A Player’s Number and Athletic Identity
In sports, unlike most other life endeavors, participants are often more readily known and recognized because of their number as much as they are their name. In basketball, #23 will always be Michael Jordan’s number, and in hockey #99 belongs to “The Great One” Wayne Gretzky. Baseball fans know that Derek Jeter is #2 (another number the Yankees will undoubtedly retire once Jeter calls it a career), and there are dozens more numbers that we have come to associate with famous sports figures over the years. Unlike non-athletes (the majority of society) who go to work each day without wearing a numbered jersey, athletes are unique in that they often become one with their number, which contributes to their unique “athletic identity.” (Sport Success 360)
Even though few athletes will become successful enough in their athletic careers to have their number retired one day, most do become closely associated with their number, sometimes as early as pee-wee youth sports. Similar to how the professional athlete becomes his or her number, amateur athletes involved in youth and interscholastic sports often begin their association with their number quite early in life, which in turn becomes their major identity in many cases. This in itself is not a good or bad thing, but it does present an interesting view and better understanding of the life of an athlete (even amateur athletes), and how much of who they are is tied to their athletic persona and player number.
The Implications of Athletic Identity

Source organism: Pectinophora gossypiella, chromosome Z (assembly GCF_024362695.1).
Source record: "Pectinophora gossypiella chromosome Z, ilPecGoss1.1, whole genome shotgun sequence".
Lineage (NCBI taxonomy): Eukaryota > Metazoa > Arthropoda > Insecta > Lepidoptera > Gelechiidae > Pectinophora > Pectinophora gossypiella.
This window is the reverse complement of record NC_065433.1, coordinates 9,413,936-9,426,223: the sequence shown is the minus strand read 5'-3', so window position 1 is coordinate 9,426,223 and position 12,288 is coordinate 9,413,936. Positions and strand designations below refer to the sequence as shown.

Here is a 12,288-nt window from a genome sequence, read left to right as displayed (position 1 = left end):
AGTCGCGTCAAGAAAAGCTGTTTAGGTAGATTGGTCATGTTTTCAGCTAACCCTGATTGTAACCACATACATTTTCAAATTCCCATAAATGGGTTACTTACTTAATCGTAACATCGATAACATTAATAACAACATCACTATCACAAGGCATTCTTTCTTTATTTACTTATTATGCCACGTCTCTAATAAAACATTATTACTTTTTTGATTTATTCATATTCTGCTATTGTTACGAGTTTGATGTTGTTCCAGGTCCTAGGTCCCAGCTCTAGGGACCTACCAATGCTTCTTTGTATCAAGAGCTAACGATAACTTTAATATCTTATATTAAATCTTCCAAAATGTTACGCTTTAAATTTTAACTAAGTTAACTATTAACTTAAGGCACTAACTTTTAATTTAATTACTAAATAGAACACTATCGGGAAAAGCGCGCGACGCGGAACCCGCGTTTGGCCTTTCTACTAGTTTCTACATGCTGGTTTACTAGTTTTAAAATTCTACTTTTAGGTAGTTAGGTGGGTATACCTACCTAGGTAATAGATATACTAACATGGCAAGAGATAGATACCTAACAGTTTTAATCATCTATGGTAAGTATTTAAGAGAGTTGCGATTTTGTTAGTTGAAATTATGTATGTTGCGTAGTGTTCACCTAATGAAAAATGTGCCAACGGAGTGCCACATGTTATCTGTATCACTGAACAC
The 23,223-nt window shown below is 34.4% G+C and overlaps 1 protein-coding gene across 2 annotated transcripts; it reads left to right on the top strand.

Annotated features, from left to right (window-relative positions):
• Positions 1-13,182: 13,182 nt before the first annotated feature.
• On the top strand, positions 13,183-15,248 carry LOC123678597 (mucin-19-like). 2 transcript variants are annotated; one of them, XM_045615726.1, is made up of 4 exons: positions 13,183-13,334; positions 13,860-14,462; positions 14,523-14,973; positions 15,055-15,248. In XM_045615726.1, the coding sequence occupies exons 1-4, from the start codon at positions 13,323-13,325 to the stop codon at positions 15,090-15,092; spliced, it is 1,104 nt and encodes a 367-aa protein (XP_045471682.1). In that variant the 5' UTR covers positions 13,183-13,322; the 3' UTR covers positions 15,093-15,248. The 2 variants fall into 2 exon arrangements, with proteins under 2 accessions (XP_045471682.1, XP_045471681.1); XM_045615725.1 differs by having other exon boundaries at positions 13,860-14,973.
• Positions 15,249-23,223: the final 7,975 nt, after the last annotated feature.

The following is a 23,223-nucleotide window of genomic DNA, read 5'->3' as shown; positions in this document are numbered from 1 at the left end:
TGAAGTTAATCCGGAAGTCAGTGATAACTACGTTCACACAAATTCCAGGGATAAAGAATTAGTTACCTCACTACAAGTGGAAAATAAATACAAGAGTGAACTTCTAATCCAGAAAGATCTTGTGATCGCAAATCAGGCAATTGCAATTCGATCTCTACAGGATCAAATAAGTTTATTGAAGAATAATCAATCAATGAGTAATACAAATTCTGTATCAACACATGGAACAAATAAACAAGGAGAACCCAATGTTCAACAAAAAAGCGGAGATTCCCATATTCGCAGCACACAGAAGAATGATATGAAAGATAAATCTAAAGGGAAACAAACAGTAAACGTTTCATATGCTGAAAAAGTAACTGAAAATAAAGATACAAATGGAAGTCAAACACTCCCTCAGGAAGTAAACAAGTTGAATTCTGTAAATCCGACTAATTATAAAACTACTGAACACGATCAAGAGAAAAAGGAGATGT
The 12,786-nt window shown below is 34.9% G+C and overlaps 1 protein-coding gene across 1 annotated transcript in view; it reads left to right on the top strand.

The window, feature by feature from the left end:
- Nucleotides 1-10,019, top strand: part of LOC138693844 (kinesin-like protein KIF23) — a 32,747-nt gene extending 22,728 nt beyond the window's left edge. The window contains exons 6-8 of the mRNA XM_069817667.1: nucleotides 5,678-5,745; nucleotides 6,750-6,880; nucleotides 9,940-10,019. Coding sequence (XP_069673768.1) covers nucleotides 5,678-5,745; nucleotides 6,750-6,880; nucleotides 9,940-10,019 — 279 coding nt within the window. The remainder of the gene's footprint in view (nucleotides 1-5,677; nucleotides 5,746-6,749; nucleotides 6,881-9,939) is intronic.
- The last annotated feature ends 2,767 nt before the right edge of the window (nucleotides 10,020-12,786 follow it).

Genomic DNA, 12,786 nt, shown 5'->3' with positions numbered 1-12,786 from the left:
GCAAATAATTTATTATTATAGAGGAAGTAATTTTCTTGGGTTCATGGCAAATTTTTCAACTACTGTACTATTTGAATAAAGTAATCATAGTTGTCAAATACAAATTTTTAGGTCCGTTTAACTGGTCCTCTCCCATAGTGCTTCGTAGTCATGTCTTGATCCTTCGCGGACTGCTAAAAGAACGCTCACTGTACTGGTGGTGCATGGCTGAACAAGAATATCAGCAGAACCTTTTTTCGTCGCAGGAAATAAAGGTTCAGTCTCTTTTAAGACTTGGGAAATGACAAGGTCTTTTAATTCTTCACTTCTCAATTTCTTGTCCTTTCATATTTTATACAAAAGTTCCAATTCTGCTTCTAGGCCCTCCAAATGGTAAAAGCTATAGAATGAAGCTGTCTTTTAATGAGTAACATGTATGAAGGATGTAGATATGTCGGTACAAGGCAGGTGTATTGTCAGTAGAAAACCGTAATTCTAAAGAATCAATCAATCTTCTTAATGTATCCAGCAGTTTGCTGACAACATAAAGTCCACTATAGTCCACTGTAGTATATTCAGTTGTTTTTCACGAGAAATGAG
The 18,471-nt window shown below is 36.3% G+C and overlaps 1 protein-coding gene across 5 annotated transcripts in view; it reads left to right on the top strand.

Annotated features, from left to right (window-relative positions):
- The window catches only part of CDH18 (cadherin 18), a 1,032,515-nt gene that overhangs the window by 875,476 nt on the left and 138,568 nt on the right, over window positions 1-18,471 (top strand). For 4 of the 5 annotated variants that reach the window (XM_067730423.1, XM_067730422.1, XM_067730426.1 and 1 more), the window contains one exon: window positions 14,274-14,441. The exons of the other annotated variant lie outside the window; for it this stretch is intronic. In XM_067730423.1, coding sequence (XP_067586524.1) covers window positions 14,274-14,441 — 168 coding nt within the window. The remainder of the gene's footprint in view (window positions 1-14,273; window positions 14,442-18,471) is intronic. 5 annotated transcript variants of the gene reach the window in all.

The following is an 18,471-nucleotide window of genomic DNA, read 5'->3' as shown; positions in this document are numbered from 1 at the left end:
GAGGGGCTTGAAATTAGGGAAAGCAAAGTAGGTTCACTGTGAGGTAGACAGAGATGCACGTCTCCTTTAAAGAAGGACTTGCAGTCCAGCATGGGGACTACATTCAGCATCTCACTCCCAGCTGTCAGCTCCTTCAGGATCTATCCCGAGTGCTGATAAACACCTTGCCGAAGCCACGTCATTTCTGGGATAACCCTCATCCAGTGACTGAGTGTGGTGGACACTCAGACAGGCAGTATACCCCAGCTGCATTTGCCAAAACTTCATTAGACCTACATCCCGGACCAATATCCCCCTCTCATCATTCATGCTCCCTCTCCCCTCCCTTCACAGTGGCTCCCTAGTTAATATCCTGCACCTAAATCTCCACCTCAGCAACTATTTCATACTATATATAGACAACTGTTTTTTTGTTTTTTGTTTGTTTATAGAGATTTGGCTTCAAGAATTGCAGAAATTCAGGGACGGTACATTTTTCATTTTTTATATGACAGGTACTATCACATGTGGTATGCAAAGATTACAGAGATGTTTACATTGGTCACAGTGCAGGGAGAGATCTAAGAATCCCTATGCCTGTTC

- For many kids having a sports number and developing an athletic identity is a great thing, as it gives them (and the world) a lens to view them through — “she’s #20 on the soccer team.”
- Kids often take pride and develop self-confidence in their role and status on a team, allowing them to appreciate the privilege of being a part of a team.
- When kids are proud of their team and number, they are often more committed and motivated to continue pursuing team and individual goals.
- When an athletic identity and sports number becomes the exclusive identity of a child, it could be too limiting and actually stunt the growth of the child’s overall identity. While being an athlete is great, most kids also have other parts of their identity that are important to embrace and nurture — including academic, artistic, musical, and social interests. In other words, “#20 on the soccer team” might also want to be known for her abilities in the classroom, as well as her above-average talent in playing a musical instrument.
- Scientific studies have shown that the more exclusive an athletic identity, the less likely an athlete will be prepared for his or her inevitable sport retirement transition. This inverse relationship makes sense when you think about it — the more exclusive (and often rigid) we are with our identity, the less prepared we are to move ahead in life without it (and have to develop an entirely new identity).
The sports number and athletic identity are very unique to sports, and as such bring a host of related issues for us to learn about. While we want all athletes to take pride in their sports number, we also want to make sure that they don’t over-invest in this single identity at the expense of developing holistically as people.
Do your part and learn as much as you can about your kids or the kids you coach and the implications of their sports identities – for more help on this topic, check out Positive Transitions for Student Athletes or Sport Success 360 today!